Summary (from Goodreads):
September has longed to return to Fairyland after her first adventure there. And when she finally does, she learns that its inhabitants have been losing their shadows—and their magic—to the world of Fairyland Below. This underworld has a new ruler: Halloween, the Hollow Queen, who is September’s shadow. And Halloween does not want to give Fairyland’s shadows back.
Fans of Valente’s bestselling, first Fairyland book will revel in the lush setting, characters, and language of September’s journey, all brought to life by fine artist Ana Juan. Readers will also welcome back good friends Ell, the Wyverary, and the boy Saturday. But in Fairyland Below, even the best of friends aren’t always what they seem…
I am in love with these books. Reading them is like eating a giant bowl of salad by yourself, after unknowingly not eating anything green for days. My brain is soaking up all the needed vitamins and nutrients this healthy dose of book salad has to give. I don’t really think about writing style too often, unless a book is written particularly poorly. These books though have such a unique, whimsical style that I can’t help but comment on their magic style. I had no idea how much my brain had been missing a beautifully written book, until I had my refreshing dose of this wonderful sequel.
Valente seems to have only grown as a writer since her first book in the series. September is a little older here, but just as brave and in need of a quest as ever before. The new characters were wonderful (especially the dodo). And on top of the all the crazy, yet remarkable places in Fairyland there is now a little philosophy added to the mix. There’s fairyland below. There’s captured and freed shadows. And there’s so much to do with the juxtapositions between light and dark, good and bad, and even fun and boring.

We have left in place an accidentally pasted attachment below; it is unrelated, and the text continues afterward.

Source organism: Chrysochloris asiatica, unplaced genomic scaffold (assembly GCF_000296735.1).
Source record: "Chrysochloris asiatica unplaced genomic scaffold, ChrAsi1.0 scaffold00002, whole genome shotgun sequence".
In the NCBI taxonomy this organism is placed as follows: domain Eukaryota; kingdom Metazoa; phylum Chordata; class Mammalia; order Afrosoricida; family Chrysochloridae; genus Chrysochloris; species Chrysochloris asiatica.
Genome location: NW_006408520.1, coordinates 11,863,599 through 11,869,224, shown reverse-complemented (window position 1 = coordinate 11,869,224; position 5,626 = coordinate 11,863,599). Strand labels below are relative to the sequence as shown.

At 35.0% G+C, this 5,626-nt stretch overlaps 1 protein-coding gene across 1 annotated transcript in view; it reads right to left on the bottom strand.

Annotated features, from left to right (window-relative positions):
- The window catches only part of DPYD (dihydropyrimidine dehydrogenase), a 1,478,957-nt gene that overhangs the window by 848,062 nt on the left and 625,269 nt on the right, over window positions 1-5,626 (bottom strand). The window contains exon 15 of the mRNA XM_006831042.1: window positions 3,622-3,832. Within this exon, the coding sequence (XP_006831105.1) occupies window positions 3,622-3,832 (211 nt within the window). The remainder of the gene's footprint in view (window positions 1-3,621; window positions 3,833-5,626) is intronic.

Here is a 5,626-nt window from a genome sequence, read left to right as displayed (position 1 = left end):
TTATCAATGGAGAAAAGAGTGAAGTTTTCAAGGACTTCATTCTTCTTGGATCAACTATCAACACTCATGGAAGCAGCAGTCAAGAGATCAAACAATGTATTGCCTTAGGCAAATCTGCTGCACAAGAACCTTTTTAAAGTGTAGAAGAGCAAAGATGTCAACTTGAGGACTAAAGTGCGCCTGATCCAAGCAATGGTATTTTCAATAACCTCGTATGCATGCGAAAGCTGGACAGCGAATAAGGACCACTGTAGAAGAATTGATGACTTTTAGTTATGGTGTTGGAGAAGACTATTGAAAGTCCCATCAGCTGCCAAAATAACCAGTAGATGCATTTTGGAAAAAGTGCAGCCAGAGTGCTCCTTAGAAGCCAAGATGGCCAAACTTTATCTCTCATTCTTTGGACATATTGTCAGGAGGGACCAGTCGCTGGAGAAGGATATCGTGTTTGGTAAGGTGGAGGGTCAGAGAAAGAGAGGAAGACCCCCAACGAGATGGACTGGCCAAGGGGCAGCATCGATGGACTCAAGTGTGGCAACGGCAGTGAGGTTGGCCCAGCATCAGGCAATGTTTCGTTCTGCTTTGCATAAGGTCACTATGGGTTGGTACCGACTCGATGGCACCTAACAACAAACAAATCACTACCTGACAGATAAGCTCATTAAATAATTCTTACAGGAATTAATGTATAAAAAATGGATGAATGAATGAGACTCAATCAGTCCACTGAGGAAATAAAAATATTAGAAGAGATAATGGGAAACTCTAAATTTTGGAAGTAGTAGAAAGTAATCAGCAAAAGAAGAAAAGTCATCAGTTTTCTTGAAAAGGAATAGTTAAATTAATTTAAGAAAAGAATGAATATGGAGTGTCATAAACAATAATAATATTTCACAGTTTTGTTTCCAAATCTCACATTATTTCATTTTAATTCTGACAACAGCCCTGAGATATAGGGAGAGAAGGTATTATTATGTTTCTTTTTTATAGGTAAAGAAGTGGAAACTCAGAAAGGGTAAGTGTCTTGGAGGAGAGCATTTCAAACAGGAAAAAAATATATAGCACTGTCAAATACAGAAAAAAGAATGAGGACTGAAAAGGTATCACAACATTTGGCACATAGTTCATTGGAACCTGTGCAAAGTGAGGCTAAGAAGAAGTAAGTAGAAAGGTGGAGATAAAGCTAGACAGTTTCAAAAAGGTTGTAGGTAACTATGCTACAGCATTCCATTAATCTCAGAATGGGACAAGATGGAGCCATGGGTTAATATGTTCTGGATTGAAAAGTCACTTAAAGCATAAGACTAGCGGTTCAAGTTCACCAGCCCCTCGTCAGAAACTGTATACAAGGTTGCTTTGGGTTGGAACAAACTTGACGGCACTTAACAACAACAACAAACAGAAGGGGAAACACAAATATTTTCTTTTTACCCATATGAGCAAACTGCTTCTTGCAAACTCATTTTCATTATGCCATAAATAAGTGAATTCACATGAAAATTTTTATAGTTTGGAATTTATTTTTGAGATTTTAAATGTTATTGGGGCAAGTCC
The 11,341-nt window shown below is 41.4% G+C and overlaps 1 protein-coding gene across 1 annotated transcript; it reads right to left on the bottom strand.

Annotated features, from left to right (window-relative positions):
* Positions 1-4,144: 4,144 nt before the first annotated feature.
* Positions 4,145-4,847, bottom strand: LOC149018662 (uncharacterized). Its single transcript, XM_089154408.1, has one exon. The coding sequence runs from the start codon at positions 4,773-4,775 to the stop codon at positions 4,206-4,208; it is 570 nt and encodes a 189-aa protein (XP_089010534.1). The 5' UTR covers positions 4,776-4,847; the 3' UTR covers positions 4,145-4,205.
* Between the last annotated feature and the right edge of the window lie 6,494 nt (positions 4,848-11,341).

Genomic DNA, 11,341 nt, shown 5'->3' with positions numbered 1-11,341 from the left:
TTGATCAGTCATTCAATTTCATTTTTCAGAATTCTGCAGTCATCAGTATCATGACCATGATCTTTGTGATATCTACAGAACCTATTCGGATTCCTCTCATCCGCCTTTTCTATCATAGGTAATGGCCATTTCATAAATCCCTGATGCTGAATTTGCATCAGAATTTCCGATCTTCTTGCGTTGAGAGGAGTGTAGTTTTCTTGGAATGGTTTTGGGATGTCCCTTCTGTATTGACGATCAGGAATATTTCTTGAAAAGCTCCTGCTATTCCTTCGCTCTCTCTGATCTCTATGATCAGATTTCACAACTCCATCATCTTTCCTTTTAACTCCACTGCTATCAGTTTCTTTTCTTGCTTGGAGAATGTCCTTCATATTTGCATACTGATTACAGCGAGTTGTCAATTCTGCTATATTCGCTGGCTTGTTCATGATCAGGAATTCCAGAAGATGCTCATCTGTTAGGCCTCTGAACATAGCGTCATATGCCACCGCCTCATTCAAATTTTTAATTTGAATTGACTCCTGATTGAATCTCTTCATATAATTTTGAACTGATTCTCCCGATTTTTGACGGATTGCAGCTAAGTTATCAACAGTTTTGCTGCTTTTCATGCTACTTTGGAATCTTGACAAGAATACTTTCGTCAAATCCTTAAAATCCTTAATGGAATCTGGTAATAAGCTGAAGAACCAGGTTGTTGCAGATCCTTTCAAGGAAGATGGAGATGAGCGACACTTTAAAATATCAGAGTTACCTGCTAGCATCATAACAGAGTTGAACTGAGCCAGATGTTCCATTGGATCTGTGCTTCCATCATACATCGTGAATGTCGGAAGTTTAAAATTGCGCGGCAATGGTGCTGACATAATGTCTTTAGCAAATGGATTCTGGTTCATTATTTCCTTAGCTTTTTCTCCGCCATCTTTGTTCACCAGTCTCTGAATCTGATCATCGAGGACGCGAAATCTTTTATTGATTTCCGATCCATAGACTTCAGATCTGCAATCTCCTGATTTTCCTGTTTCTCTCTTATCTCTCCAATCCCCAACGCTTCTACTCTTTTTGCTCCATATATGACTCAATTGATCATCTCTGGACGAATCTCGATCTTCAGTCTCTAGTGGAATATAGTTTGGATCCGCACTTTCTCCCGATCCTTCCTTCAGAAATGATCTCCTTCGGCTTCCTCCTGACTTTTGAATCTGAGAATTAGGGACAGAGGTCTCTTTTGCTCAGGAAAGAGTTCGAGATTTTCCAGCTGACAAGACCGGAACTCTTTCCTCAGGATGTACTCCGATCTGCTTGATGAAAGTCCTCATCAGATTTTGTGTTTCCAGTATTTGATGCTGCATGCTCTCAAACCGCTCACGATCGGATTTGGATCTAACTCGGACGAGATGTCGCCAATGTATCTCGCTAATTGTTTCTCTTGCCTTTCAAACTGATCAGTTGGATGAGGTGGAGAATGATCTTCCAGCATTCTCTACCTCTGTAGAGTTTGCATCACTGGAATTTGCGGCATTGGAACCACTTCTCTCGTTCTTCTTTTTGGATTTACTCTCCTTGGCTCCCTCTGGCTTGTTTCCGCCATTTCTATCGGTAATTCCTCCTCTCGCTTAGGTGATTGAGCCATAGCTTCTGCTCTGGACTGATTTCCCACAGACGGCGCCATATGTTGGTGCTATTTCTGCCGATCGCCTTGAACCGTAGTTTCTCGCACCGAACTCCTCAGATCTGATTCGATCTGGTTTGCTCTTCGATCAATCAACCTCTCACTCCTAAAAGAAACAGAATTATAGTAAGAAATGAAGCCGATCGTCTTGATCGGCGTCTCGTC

There’s purple kangaroos, shadow versions of all September’s friends, creatures afraid of being hunted and turned into wives, eel rides, goblin markets, stolen kisses, revels (which are insanely large parties), quests, scientists, cats, winds, and so much more. There’s also all the layering of what’s happening in the human world (with the war and September’s father). And one of my favorite things about the book was that I was never quite sure how it would end. Did I want the shadows to go back? Did they not deserve to be free? What would September decide to do?
And I loved that September is the kind of character who knows she has a lot to learn. She knows how she feels about the shadows one minute won’t necessarily be how she feels about them the next. And how can one want to punish and imprison oneself? Halloween is really just a more magical version of September, after all. The power of words made this book stand out too. Halloween took down all the rules of Fairyland Below, but the rules made themselves known the whole time. And the way to travel between so much of Fairyland Below was by jumping into pages of books!
I have never seen or ready anything like these books before. The language is beautiful. The characters read like old friends. The setting is probably one of the best settings I’ve ever had the pleasure to read about. And there really isn’t anything negative to say. I already started book 3 (which seems to be the last one?). And I will most definitely be keeping my eye out for anything this author has to say. This gets a 10/10.